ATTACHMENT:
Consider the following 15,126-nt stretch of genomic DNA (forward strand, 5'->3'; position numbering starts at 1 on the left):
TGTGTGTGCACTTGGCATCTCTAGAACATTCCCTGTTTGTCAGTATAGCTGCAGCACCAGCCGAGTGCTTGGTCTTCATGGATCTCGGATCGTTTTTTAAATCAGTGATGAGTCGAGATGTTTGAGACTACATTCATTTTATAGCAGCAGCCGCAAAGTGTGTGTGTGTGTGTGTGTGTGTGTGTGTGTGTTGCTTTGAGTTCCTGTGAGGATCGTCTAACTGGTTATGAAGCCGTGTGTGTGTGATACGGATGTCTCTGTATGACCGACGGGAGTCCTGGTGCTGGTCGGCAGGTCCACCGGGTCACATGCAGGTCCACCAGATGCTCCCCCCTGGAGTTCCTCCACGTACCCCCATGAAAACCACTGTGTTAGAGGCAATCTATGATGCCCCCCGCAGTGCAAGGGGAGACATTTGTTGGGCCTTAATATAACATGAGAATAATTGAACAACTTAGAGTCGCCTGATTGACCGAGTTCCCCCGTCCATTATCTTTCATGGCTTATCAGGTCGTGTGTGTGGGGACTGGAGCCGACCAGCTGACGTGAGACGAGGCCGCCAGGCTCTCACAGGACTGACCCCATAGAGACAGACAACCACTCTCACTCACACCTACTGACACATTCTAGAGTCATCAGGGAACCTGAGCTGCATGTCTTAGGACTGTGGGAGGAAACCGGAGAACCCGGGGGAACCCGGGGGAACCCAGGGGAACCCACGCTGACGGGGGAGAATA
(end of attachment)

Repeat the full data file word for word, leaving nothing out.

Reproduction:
Consider the following 15,126-nt stretch of genomic DNA (forward strand, 5'->3'; position numbering starts at 1 on the left):
TGTGTGTGCACTTGGCATCTCTAGAACATTCCCTGTTTGTCAGTATAGCTGCAGCACCAGCCGAGTGCTTGGTCTTCATGGATCTCGGATCGTTTTTTAAATCAGTGATGAGTCGAGATGTTTGAGACTACATTCATTTTATAGCAGCAGCCGCAAAGTGTGTGTGTGTGTGTGTGTGTGTGTGTGTGTGTTGCTTTGAGTTCCTGTGAGGATCGTCTAACTGGTTATGAAGCCGTGTGTGTGTGATACGGATGTCTCTGTATGACCGACGGGAGTCCTGGTGCTGGTCGGCAGGTCCACCGGGTCACATGCAGGTCCACCAGATGCTCCCCCCTGGAGTTCCTCCACGTACCCCCATGAAAACCACTGTGTTAGAGGCAATCTATGATGCCCCCCGCAGTGCAAGGGGAGACATTTGTTGGGCCTTAATATAACATGAGAATAATTGAACAACTTAGAGTCGCCTGATTGACCGAGTTCCCCCGTCCATTATCTTTCATGGCTTATCAGGTCGTGTGTGTGGGGACTGGAGCCGACCAGCTGACGTGAGACGAGGCCGCCAGGCTCTCACAGGACTGACCCCATAGAGACAGACAACCACTCTCACTCACACCTACTGACACATTCTAGAGTCATCAGGGAACCTGAGCTGCATGTCTTAGGACTGTGGGAGGAAACCGGAGAACCCGGGGGAACCCGGGGGAACCCAGGGGAACCCACGCTGACGGGGGAGAATA